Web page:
CJS Noon Lecture Series - Hands of a Goze (Blind Female Musician) -- The Tactile Culture of Visually Impaired People in Modern Japan
The Goze were blind female musicians who traveled around Japan with shamisen (Japanese plucked stringed instruments). After World War II, with the expansion of welfare services for the disabled and the enhancement of education in schools for the blind, the culture of Goze came to be seen as a relic of pre-modern times, and the fact that there has been no successor to this culture is considered an inevitability of history. With the passing of Haru Kobayashi (1900-2005), who was known as the last Goze, the culture that had been maintained by visually-impaired people disappeared from Japanese society in the 21st century. However, would we wish that the Goze culture be forgotten completely?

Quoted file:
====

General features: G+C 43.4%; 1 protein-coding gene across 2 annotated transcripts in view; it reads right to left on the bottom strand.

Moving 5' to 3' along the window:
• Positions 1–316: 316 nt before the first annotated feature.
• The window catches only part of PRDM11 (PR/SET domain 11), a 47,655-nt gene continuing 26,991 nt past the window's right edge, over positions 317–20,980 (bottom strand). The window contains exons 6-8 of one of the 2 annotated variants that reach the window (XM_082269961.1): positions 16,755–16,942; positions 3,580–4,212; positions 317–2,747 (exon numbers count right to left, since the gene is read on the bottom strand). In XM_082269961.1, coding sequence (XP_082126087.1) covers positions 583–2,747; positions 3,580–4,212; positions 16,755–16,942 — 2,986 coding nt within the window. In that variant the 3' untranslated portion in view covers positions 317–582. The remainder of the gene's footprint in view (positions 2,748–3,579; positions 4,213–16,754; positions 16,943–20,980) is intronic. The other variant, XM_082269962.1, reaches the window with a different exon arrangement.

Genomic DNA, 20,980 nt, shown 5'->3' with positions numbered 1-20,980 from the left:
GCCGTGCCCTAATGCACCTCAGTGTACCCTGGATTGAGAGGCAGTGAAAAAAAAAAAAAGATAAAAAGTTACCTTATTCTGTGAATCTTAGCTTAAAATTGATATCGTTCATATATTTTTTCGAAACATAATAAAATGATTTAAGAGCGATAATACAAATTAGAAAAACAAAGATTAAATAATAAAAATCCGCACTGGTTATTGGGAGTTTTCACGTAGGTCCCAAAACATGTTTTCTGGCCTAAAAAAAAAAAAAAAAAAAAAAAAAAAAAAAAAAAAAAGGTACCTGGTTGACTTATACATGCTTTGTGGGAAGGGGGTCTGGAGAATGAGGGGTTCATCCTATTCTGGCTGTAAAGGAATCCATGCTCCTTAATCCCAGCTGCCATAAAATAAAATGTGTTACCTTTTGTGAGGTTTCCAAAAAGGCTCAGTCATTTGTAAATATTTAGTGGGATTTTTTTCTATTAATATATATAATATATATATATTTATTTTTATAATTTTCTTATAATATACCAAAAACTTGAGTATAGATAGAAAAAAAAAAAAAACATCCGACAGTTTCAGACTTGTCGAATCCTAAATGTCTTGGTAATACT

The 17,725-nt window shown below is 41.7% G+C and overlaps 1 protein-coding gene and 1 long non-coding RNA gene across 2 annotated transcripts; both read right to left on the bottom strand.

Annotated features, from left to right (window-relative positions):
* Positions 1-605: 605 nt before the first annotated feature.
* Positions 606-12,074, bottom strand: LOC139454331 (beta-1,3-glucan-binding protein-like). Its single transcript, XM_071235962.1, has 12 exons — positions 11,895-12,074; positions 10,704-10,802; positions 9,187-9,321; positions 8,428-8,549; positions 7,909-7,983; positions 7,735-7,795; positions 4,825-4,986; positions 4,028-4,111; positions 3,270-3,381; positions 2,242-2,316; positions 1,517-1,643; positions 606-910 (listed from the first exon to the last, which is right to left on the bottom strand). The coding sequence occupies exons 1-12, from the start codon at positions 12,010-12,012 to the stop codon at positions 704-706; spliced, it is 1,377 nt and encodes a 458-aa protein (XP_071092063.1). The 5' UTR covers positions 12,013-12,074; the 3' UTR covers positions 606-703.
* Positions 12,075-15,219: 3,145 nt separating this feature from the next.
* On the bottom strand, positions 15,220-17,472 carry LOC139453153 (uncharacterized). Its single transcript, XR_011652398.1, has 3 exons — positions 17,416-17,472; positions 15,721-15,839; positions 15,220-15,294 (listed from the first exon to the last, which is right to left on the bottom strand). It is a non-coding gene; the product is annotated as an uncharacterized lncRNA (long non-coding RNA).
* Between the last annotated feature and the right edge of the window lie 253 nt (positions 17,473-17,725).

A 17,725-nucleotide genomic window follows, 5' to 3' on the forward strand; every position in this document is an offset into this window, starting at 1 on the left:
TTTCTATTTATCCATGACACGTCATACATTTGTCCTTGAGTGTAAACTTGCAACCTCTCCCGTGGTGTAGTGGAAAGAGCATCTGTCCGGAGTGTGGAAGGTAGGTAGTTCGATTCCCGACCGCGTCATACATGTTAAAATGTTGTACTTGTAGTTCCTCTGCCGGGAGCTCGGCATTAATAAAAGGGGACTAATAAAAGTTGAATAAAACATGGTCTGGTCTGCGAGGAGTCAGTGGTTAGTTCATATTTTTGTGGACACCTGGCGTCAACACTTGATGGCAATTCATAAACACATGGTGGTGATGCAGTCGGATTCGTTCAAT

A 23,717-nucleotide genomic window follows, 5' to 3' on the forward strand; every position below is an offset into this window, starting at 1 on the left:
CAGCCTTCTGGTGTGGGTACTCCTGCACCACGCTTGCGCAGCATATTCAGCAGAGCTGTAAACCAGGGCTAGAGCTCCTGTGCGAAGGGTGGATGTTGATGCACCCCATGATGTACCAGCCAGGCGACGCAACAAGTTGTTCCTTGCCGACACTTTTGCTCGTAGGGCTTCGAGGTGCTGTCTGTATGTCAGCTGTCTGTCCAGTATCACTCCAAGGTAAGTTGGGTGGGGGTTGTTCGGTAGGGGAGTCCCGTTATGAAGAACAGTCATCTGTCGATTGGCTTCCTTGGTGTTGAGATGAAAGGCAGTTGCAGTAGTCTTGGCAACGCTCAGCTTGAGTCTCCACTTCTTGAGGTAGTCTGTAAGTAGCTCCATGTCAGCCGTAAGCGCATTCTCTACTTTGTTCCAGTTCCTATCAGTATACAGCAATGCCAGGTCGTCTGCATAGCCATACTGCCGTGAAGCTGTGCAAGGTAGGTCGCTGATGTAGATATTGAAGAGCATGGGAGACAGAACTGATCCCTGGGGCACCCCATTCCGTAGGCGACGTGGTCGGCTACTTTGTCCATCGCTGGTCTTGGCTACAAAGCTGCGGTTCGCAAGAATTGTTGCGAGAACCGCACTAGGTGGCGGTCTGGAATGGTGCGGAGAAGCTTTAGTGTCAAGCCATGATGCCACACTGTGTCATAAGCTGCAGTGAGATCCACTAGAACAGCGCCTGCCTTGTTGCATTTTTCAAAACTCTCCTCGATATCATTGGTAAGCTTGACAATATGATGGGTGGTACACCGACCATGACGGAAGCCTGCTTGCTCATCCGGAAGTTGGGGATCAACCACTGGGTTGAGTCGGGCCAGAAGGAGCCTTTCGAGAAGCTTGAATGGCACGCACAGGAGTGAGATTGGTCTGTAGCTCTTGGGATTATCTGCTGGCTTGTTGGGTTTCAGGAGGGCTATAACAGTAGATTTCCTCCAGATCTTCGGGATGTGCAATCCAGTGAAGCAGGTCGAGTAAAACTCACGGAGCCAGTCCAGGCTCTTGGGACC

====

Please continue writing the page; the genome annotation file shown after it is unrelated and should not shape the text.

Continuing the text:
I would like to focus on the hands of a Goze and approach the relevance and the possibility of the Goze culture from three different angles: touching the sound, touching the color, and touching the heart. Taking a hint from the Goze uta (Goze folk songs) which Goze created and spread as their own oral traditions, I intend to clarify the role that the tactile culture of the visually impaired should play in today's society.
Cosponsored by the Penny W. Stamps School of Art & Design
Visiting Scholar, University of Chicago
Associate Professor, Graduate University for Advanced Studies, Osaka, Japan
Associate Professor, National Museum of Ethnology, Osaka, Japan)